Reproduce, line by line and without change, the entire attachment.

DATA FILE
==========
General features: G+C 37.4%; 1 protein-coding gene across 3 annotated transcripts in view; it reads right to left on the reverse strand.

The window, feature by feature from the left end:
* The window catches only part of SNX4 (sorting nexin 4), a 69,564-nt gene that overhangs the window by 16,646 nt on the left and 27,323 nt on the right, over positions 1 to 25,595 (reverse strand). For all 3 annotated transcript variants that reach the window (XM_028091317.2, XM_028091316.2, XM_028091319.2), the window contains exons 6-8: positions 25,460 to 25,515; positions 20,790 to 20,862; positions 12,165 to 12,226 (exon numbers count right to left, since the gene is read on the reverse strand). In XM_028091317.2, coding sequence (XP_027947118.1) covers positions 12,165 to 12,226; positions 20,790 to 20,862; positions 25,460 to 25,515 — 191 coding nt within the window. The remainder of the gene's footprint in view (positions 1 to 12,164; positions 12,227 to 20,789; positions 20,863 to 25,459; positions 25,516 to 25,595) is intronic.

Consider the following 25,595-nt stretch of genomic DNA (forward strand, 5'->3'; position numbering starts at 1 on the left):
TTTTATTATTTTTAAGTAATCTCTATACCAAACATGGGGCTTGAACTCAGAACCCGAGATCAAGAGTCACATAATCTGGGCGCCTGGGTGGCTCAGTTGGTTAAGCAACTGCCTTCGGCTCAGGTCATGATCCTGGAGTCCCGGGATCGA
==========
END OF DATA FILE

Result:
General features: G+C 37.4%; 1 protein-coding gene across 3 annotated transcripts in view; it reads right to left on the reverse strand.

The window, feature by feature from the left end:
* The window catches only part of SNX4 (sorting nexin 4), a 69,564-nt gene that overhangs the window by 16,646 nt on the left and 27,323 nt on the right, over positions 1 to 25,595 (reverse strand). For all 3 annotated transcript variants that reach the window (XM_028091317.2, XM_028091316.2, XM_028091319.2), the window contains exons 6-8: positions 25,460 to 25,515; positions 20,790 to 20,862; positions 12,165 to 12,226 (exon numbers count right to left, since the gene is read on the reverse strand). In XM_028091317.2, coding sequence (XP_027947118.1) covers positions 12,165 to 12,226; positions 20,790 to 20,862; positions 25,460 to 25,515 — 191 coding nt within the window. The remainder of the gene's footprint in view (positions 1 to 12,164; positions 12,227 to 20,789; positions 20,863 to 25,459; positions 25,516 to 25,595) is intronic.

Consider the following 25,595-nt stretch of genomic DNA (forward strand, 5'->3'; position numbering starts at 1 on the left):
TTTTATTATTTTTAAGTAATCTCTATACCAAACATGGGGCTTGAACTCAGAACCCGAGATCAAGAGTCACATAATCTGGGCGCCTGGGTGGCTCAGTTGGTTAAGCAACTGCCTTCGGCTCAGGTCATGATCCTGGAGTCCCGGGATCGA